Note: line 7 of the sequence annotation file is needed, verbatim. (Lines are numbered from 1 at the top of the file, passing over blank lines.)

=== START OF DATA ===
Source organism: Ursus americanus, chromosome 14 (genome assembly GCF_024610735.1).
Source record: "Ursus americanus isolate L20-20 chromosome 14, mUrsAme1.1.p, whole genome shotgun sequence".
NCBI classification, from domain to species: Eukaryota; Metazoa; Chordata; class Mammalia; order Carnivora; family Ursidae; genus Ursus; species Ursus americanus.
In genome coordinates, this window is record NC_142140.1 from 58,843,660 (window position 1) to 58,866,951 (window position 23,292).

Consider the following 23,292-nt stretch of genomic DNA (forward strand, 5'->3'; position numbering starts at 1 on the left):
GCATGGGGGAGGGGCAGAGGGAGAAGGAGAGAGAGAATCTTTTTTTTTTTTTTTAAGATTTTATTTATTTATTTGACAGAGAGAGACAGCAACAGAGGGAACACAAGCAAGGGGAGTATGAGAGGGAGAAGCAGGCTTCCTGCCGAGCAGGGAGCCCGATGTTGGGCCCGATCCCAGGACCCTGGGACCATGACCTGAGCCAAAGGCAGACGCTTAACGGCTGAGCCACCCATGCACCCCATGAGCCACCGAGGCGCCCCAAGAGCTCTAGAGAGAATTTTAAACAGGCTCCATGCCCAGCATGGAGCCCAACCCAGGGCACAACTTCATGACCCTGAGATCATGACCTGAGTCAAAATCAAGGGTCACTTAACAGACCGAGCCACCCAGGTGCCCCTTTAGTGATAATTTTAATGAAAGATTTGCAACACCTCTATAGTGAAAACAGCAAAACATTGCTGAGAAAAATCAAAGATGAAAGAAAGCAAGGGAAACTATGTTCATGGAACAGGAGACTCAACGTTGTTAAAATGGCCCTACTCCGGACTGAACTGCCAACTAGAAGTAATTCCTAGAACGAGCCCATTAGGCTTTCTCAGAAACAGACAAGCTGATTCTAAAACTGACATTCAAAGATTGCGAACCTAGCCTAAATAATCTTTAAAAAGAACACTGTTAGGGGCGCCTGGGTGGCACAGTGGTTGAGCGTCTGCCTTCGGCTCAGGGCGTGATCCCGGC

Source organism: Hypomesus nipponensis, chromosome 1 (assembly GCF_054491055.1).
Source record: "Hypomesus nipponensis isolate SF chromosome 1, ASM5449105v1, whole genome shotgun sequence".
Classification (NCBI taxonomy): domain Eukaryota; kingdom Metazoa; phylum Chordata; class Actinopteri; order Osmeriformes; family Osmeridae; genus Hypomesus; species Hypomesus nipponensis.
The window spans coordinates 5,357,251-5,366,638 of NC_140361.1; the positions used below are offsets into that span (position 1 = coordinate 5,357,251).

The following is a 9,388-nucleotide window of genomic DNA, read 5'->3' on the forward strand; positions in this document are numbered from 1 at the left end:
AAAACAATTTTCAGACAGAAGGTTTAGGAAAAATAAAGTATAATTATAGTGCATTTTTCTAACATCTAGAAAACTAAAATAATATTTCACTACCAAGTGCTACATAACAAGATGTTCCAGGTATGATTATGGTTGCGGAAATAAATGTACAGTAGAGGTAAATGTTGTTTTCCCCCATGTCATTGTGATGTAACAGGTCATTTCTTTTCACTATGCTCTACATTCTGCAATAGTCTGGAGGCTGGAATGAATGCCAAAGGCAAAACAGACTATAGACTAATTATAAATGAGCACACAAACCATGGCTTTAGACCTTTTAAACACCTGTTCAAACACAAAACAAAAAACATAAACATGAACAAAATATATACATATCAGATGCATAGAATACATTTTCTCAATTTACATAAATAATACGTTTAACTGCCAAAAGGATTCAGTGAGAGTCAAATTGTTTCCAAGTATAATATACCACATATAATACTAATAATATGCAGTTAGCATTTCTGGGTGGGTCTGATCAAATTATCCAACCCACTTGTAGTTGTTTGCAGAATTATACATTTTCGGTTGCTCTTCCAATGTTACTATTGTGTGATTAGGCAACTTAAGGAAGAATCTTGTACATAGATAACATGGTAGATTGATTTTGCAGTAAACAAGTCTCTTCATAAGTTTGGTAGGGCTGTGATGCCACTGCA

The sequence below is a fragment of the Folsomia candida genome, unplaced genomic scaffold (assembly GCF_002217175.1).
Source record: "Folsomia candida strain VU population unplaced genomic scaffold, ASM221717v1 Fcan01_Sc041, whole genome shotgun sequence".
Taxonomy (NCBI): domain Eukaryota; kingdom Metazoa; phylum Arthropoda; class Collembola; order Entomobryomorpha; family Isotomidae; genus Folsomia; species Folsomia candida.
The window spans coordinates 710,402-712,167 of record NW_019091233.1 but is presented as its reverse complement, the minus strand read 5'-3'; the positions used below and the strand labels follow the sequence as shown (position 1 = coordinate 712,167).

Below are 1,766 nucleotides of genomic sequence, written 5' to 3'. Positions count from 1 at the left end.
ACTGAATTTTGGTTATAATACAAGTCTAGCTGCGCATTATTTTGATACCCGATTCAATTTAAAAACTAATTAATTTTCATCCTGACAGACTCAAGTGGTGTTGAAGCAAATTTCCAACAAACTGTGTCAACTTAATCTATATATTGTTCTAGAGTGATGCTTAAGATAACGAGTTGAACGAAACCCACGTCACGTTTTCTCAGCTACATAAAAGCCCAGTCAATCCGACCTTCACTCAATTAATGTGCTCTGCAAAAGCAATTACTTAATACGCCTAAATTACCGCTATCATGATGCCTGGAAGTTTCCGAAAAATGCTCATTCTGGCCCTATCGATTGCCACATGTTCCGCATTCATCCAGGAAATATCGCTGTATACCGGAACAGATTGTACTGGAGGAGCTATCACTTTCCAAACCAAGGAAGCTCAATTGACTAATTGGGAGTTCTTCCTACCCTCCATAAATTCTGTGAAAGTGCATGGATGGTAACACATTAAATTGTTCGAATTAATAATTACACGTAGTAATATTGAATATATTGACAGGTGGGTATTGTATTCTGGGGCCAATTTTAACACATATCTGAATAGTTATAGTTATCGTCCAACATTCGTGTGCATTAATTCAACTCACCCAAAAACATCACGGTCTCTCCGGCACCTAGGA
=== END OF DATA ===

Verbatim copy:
Source organism: Hypomesus nipponensis, chromosome 1 (assembly GCF_054491055.1).